R Krishna Kumar, Thiruvananthapuram, JUL 29 2018, 00:15AM IST UPDATED: JUL 29 2018, 14:54 PM IST
The Malankara Orthodox Syrian Church (MOSC) or the Orthodox Church of India, traces its origins to St Thomas, one of the 12 apostles. St Thomas is believed to have visited India in AD 52 and evangelised Hindus and others in Kerala where he established seven parishes.
The MOSC calls itself an indigenous Church, “deeply rooted in Indian soil” and eastern in its ethos and worship. The Church which has a history of close ties with the East Syrian Church came into contact with Roman Catholicism in the 16th Century, through the Portuguese.
In 1599, the Synod of Diamper — in Udayamperoor in Ernakulam district — formalised the St Thomas Christians’ merger with Roman Catholicism. In 1653, through the Coonan Cross Oath, the St Thomas Christians opposed their “enforced subjection” to Roman Catholicism and decided to return to their oriental roots. The revolt led to the formation of the Malankara Church, with the Patriarch of Antioch as its head. In 1912, the Church witnessed a split with people backing the Patriarch of Antioch (later called Jacobite Syrians) and those who opposed his authority (the Orthodox faction) going their separate ways. It was named Malankara Orthodox Syrian Church after a church constitution was formed, in 1934. The Kottayam-headquartered Church with 30 dioceses is headed by Catholicos Baselios Mar Thoma Paulose II.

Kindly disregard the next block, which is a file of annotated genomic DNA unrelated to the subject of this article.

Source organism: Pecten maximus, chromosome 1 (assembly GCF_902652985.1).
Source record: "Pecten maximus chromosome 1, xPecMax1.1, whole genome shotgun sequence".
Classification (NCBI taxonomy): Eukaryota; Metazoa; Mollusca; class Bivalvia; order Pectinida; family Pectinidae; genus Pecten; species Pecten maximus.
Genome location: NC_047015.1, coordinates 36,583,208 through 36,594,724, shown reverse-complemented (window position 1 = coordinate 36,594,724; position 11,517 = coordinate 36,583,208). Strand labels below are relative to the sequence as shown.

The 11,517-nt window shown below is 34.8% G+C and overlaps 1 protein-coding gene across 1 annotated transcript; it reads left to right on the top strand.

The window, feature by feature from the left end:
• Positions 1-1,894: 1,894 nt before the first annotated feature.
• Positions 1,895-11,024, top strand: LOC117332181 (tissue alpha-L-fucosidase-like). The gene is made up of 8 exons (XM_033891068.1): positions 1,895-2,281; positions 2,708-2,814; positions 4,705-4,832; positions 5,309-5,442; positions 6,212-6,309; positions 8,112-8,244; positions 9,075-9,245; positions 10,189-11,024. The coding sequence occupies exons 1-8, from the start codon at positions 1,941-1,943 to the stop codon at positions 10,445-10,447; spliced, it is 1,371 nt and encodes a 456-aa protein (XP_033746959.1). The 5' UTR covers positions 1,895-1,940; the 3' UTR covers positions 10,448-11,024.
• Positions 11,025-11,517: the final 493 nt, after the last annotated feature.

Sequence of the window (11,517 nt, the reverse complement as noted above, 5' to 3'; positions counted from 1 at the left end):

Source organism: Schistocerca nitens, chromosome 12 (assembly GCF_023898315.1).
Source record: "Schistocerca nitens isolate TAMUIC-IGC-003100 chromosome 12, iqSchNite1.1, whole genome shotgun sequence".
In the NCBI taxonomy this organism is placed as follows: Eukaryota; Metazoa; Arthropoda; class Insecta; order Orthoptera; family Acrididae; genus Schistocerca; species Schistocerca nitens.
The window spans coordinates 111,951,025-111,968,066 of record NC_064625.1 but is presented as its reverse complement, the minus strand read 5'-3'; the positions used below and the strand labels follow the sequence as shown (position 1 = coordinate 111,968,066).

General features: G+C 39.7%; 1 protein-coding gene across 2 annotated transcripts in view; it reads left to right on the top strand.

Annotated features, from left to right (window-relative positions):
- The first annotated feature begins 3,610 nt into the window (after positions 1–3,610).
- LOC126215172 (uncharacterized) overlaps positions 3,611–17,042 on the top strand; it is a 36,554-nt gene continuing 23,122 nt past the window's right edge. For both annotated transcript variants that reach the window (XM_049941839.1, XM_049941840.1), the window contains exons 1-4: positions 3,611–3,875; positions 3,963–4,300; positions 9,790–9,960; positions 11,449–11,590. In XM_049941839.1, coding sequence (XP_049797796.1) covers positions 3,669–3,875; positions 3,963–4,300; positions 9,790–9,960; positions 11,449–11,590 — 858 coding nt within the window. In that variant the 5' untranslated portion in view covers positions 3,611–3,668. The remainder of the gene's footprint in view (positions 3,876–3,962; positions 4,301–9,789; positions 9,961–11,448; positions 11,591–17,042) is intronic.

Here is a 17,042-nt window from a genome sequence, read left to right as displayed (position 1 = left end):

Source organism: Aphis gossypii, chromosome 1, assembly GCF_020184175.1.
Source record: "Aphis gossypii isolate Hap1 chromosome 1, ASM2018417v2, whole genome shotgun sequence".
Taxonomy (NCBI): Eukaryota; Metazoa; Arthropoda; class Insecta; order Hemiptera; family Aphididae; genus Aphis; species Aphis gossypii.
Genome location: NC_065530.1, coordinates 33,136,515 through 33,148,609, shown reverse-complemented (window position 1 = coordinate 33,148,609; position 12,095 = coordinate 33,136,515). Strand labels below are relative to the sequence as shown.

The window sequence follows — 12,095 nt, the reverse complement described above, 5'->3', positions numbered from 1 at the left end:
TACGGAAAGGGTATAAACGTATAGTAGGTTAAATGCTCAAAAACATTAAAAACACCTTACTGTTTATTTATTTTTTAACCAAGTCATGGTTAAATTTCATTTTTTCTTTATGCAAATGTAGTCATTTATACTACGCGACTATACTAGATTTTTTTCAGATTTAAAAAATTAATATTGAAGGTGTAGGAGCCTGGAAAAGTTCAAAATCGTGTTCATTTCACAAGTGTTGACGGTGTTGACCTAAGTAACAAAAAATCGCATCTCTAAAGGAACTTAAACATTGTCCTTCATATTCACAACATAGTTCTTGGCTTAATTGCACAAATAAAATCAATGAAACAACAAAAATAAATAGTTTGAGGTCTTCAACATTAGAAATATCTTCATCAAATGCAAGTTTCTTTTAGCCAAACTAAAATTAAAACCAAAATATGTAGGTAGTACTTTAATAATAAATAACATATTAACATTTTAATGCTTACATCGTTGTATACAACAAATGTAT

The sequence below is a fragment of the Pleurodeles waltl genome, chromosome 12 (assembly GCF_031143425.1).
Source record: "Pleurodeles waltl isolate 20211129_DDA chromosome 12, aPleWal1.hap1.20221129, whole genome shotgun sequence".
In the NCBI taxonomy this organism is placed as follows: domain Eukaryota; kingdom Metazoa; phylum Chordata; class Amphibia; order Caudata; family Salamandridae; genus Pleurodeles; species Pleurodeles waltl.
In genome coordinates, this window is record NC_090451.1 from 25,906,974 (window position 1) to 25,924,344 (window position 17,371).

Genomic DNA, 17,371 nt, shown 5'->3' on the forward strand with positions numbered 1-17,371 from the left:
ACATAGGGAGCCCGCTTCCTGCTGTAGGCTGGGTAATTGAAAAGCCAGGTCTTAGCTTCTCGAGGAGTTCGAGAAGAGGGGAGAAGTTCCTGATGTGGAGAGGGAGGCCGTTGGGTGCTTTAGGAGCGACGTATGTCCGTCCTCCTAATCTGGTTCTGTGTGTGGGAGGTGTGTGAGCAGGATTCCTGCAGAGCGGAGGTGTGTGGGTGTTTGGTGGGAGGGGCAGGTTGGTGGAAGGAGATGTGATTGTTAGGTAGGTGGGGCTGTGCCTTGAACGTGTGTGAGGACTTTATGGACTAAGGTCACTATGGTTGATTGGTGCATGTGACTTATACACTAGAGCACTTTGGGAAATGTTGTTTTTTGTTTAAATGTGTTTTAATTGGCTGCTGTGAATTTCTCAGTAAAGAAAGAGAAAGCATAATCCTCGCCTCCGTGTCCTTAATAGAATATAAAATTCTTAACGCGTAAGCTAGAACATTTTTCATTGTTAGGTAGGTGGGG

The Orthodox and Jacobite factions have fought a long, bitter dispute for control of parishes under the Malankara Church. In July 2017, the Orthodox faction took control of the parishes following a Supreme Court order.
The conflict has been marked by a series of agitations and legal battles and continues in the form of protest rallies and clashes. Interestingly, one of the priests accused in the sexual abuse case, Fr Johnson V Mathew, had said, before his arrest, that he was a “victim” of the Orthodox-Jacobite feud.
In his 2016 study ‘Religious Denominations of Kerala’, K C Zachariah of the Centre for Development Studies identifies Orthodox Syrians as first in educational levels and second in remittances per household.
According to the Kerala religion census of 2011, Christians constitute 18.28% of the state’s population, placed third behind Hindus (54.73%) and Muslims (26.56%). Of the 6.141 million Christians in the state in 2011, 3.744 million are Catholics (61% of the Christian population) and 977,000 are Jacobite/Orthodox Syrians (15.9%).
The Orthodox Syrian community has about 4.94 lakh members in Kerala and the Jacobite Syrian community has 4.83 lakh members. In terms of numbers among Christian denominations in the state, the Orthodox Syrians are placed third behind the Syro-Malabar Catholics (about 2.3 million) and the Latin Catholics (about 9.33 lakh). The community’s major presence is in the districts of Pathanamthitta, Kozhikode and Ernakulam.